Sex of Infant linked to Exposure to PCBs in Uterus

Dr. Randy Morris

Sex of Infant linked to Exposure to PCBs in Uterus

Dr. Randy Morris

With the changing environment and the continual development of new products with new materials, it is no surprise that people are more worried about their exposure to chemicals than ever. Chemicals are in everything we use. Some of these chemicals can have certain adverse effects on infertility, miscarriage or even the success of treatments such as IVF that have yet to be determined.


Polychlorinated Biphenyls are one example of these types of chemicals. PCBs are added to everything from plastics, PVC, paints, coolants, and are found in human fatty tissue. These PCBs accumulate in the body over time. The most common known health effects include skin conditions, liver damage, immune deficiencies, and possibly cancer.

Sex Linkage

A possible recent health effect of PCBs, however, may occur from exposure to fetuses in the uterus during pregnancy. The study from Environmental Health suggests that an increase in exposure to PCBs during pregnancy may lead to a lesser chance of giving birth to a boy. Some theories have been suggested as to how this works. Researchers believe that high maternal PCB concentrations may result in either a favor of “female” sperm concentration or a selective increase in miscarriage of male fetuses.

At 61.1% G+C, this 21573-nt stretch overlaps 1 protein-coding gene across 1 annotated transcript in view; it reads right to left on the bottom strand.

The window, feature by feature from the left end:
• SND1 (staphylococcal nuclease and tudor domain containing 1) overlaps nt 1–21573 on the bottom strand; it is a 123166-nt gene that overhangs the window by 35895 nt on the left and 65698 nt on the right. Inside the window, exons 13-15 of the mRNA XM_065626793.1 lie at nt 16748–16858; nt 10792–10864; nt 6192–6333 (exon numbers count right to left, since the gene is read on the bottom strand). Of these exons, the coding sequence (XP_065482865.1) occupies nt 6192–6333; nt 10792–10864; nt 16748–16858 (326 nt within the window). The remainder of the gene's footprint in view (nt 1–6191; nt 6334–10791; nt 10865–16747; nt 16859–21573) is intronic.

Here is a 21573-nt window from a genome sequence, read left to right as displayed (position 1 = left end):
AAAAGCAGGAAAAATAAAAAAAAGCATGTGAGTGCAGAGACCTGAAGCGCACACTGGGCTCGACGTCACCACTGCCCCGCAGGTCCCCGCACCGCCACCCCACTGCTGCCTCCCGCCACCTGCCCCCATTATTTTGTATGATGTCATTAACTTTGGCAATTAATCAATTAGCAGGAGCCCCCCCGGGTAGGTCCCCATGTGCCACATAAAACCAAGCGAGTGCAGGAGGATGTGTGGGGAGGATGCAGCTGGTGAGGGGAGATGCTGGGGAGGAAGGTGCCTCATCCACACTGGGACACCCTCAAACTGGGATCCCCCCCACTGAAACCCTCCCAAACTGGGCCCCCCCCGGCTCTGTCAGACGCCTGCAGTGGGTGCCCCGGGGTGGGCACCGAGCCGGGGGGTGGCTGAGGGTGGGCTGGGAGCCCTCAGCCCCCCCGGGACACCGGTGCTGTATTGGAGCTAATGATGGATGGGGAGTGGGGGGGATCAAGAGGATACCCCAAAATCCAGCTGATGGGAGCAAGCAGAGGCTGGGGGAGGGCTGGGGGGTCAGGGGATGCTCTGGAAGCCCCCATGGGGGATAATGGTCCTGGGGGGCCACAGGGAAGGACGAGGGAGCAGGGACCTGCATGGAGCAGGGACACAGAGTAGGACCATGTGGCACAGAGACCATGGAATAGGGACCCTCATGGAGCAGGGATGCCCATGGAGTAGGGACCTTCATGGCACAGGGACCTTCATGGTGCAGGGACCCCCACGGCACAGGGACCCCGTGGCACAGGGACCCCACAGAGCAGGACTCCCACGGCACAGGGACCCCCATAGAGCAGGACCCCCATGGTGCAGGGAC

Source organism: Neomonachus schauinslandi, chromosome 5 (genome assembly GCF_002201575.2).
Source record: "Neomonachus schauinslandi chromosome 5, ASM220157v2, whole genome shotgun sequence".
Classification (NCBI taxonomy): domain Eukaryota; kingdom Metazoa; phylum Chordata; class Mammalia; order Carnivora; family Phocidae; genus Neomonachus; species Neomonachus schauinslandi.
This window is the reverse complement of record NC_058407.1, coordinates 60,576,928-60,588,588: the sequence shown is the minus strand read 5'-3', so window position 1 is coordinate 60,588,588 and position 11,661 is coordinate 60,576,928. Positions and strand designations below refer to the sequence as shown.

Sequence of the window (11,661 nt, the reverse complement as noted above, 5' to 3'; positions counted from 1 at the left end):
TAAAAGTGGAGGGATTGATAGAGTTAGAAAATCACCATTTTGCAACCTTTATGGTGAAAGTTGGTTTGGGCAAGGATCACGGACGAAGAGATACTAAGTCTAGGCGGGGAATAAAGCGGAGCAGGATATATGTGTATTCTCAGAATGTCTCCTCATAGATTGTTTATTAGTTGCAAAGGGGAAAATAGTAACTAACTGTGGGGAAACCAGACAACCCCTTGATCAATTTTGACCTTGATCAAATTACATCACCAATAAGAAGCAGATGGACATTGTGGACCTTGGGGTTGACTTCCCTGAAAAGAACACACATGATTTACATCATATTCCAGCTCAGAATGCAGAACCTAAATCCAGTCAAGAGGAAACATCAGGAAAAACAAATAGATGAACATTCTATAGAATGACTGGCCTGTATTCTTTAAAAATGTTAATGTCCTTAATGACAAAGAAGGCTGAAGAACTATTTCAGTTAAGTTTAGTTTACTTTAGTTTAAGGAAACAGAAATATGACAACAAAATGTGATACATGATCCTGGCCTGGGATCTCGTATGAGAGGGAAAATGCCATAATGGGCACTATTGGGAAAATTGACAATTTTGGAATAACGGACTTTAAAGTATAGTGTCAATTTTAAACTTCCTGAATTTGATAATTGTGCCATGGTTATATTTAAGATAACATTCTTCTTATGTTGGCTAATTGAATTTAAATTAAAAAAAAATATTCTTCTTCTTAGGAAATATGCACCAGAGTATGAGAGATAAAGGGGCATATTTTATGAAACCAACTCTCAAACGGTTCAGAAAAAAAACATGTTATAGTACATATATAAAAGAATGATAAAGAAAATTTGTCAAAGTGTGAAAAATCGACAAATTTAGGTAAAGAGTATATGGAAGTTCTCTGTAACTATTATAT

The study stored blood serum samples taken from women enrolled in a Child Health and Development study during the 1960s. The nearly 400 frozen samples were thawed and analyzed for 11 types of PCBs. The sex of the baby born was compared to the maternal concentration of PBCs in the blood serum.


The results showed that for women who had the highest 10% of total PCBs levels compared to women in the lowest 10th percentile, the chance of a male birth decreased by 33%. This means that with every 1μg/ml increase in PCB concentration in a pregnant woman’s blood, the chances of a male birth decreased by about 7%. Although not all 11 of the PCBs had statistically significant results suggesting these facts, the trend was still evident.


There are other toxic substances like PCBs found in everyday items. Polybrominated diphenyl ethers or PBDEs are used in things like flame-retardants, plastics, foams, and textiles. While we don’t know exactly how substances like PCBs work or affect our health, it is important to understand the risks involved. Women who are pregnant should try to avoid paints, pesticides, cleaning products, carcinogens, and other harmful chemicals that could be dangerous to the mother and the fetus.